The Clean Water Act at 40
Oct 18, 2012 Posted by Dawn Merritt
By Scott Kovarovics, Acting Executive Director, Izaak Walton League
In a year of anniversaries (like the Izaak Walton League’s 90th), today we mark another very important milestone. Forty years ago, spurred on by burning rivers, dead lakes, and fouled streams – and decades of piecemeal state efforts to deal with water pollution – Congress approved the Clean Water Act. They did it with overwhelming bi-partisan support and enough votes to override a presidential veto.
The seeds of this landmark legislation were planted by League in the 1930s. As we look back today, we can celebrate the progress we’ve made in improving our nation’s waters. Industrial pollution that flowed directly into our streams and rivers has been cut dramatically by national standards and a permit system. Millions of Americans fish, swim, and recreate in waters that were a major public health threat 40 years ago. And the Clean Water Act has played a crucial role in slowing wetland drainage, helping to conserve essential waterfowl habitat, protect communities from flooding, and recharge ground water supplies on which millions of people rely for drinking water.
But in some respects, our success made us complacent. Most Americans born after 1970 have never seen a river on fire or walked past a lake or stream choked with pollution and garbage as far as the eye can see. We don’t think twice about drinking water from the tap at home or letting our dogs (and kids) splash in a small neighborhood stream. And we don’t spend time thinking how the Clean Water Act contributed to these outcomes – or how quickly progress can be reversed.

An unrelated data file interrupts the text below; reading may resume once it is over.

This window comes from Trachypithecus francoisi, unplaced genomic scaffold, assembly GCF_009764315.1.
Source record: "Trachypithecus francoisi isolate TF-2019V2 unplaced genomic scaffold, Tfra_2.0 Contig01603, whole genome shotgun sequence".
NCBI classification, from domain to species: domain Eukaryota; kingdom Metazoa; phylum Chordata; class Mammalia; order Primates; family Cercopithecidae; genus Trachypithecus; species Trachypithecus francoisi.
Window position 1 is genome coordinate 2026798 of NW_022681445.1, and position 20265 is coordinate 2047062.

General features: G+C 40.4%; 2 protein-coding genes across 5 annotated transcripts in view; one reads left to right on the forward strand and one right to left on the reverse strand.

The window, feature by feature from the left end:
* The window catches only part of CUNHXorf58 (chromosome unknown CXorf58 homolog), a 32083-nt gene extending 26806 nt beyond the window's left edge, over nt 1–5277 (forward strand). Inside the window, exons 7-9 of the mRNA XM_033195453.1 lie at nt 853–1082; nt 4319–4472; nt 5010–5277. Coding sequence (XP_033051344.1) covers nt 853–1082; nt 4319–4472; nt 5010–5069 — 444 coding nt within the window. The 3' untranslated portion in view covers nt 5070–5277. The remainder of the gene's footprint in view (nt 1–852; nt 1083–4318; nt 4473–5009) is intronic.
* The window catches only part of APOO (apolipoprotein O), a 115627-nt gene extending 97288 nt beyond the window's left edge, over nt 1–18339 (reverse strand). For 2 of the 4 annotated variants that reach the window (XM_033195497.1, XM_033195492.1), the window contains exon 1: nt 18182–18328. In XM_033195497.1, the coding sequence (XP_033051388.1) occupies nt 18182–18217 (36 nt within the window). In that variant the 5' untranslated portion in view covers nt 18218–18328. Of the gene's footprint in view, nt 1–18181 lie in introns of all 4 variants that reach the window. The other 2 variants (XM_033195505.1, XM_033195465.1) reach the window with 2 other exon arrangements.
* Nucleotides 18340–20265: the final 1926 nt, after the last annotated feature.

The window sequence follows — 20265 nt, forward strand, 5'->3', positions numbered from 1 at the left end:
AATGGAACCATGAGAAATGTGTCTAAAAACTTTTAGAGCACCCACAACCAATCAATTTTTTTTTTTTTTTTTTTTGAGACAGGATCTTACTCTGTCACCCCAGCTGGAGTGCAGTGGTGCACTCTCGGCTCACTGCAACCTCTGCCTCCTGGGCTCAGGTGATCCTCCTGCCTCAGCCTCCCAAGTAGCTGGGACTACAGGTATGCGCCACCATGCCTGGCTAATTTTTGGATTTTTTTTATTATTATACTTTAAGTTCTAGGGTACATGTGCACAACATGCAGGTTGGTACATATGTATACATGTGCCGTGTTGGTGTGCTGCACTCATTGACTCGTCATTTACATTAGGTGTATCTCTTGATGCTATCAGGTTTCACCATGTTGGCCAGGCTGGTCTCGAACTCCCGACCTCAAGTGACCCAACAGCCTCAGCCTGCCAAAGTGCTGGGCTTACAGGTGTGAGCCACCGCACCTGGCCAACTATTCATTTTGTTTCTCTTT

Today, pollution running off backyards, farm fields, and parking lots is the most serious threat to water quality. It’s harder to see than pollution coming from a factory pipe, but it’s no less harmful. However, the tools for tackling this type of pollution are much weaker, frequently voluntary, and often ineffective. In addition, a decades-long downward trend in annual wetland losses reversed over the past 5 years. The pressure to drain, tile, and convert wetlands to crop land is growing nationwide, and it’s especially strong in the prairie pothole region of the upper Midwest. Wetlands in this region and across the border in Canada provide habitat for at least 50 percent of North America’s waterfowl populations. If we lose these wetlands, duck populations are sure to decline – along with quality hunting opportunities across the country.
The bi-partisan consensus in Congress on conservation legislation like the Clean Water Act vanished years ago. Over the past two years alone, some in Congress – especially in the U.S. House of Representatives – have waged a concerted campaign to weaken and undermine the Clean Water Act. And they’ve paid little political price despite the fact that poll after poll shows an overwhelming majority of Americans rank clean water as our nation’s most important conservation issue. Unfortunately, not enough people are speaking out against these congressional attacks. Perhaps that’s because most people assume that protections for our waters are set in stone.
The truth is that these protections are eroding just as the force of the flowing water erodes a large rock in a river – but much more quickly. The 40th anniversary of the Clean Water Act provides an opportunity to celebrate how far we’ve come, but it’s also the time to redouble our commitment to defending those gains and to safeguard the precious waters around the corner and across the country.Share |
Re: The Clean Water Act at 40
Oct 28, 2012 | Benjamin Hayes | email@example.comClean water is already a defining issue in many developing countries and a source of disease and illness. In the U.S. aquifers are being drained when surface water is insufficient. And, as well pointed out in this article, pollutants are not only a threat to clean water, they are destroying and permanently changing ecosystems. It is a big and important issue.